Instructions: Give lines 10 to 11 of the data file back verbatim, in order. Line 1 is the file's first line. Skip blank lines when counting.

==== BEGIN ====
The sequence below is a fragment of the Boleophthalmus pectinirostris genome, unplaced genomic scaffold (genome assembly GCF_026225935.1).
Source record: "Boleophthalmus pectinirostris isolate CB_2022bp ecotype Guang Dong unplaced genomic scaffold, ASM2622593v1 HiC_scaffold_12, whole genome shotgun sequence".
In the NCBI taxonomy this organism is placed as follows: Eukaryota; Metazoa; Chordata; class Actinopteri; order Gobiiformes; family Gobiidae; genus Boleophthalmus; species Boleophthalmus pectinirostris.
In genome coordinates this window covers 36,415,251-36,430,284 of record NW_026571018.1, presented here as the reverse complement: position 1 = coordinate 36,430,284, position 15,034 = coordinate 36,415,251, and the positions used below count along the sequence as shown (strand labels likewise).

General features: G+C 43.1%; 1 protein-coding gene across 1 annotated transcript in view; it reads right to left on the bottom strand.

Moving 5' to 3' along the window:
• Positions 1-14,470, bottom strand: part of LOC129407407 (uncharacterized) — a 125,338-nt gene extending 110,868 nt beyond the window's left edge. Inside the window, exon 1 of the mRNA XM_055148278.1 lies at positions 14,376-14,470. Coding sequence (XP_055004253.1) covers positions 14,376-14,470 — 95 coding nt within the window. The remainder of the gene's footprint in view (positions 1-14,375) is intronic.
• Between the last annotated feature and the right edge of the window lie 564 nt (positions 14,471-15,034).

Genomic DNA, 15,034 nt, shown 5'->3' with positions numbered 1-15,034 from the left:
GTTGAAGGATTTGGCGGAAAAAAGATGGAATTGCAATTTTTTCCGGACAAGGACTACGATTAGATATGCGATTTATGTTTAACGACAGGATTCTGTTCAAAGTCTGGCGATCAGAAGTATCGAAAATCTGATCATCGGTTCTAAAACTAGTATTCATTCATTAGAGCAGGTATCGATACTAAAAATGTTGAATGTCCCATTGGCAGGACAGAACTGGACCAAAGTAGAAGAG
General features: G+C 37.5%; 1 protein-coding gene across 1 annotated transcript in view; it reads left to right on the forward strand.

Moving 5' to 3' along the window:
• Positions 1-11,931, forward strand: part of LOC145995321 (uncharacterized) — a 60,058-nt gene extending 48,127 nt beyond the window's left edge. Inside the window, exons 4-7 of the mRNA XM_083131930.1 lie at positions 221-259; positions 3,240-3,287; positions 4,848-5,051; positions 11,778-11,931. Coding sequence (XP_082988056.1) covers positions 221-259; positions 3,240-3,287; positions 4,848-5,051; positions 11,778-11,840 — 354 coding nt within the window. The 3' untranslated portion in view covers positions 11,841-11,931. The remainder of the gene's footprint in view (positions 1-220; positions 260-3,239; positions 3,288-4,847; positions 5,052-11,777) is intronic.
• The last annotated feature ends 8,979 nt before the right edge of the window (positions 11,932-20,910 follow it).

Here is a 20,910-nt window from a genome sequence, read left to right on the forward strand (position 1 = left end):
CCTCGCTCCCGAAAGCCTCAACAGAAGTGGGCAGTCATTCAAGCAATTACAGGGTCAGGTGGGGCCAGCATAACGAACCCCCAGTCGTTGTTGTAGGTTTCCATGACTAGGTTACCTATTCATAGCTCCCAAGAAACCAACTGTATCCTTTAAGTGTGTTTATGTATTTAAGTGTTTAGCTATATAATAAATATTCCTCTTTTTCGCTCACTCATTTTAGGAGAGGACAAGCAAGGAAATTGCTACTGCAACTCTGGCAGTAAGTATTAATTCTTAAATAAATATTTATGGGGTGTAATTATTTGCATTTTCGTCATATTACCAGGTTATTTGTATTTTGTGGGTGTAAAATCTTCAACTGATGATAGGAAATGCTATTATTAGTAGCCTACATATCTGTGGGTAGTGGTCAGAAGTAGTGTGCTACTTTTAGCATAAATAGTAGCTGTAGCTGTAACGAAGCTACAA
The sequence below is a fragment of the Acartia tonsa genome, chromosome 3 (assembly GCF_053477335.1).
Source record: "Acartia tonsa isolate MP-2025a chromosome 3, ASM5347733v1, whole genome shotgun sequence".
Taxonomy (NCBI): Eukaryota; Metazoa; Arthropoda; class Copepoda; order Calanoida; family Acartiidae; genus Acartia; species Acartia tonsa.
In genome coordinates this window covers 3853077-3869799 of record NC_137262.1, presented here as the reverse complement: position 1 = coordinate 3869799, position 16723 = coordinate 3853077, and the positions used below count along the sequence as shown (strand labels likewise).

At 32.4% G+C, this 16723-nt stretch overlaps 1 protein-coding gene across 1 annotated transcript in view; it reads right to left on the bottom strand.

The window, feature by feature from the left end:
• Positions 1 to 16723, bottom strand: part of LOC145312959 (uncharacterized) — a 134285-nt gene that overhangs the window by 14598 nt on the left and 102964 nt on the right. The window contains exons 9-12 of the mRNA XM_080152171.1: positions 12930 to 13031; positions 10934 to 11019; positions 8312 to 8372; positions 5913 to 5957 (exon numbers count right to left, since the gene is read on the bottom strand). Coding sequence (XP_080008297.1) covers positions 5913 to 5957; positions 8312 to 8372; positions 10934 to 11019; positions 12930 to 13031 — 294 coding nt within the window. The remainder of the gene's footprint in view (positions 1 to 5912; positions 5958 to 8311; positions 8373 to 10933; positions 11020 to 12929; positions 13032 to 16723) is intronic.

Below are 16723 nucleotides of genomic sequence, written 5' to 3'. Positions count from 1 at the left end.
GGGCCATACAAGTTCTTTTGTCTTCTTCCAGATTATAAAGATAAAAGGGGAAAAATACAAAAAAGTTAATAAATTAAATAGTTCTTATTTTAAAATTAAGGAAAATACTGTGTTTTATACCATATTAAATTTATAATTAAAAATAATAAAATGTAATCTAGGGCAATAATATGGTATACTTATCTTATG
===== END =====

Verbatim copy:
GTTGAAGGATTTGGCGGAAAAAAGATGGAATTGCAATTTTTTCCGGACAAGGACTACGATTAGATATGCGATTTATGTTTAACGACAGGATTCTGTTCAAAGTCTGGCGATCAGAAGTATCGAAAATCTGATCATCGGTTCTAAAACTAGTATTCATTCATTAGAGCAGGTATCGATACTAAAAATGTTGAATGTCCCATTGGCAGGACAGAACTGGACCAAAGTAGAAGAG
General features: G+C 37.5%; 1 protein-coding gene across 1 annotated transcript in view; it reads left to right on the forward strand.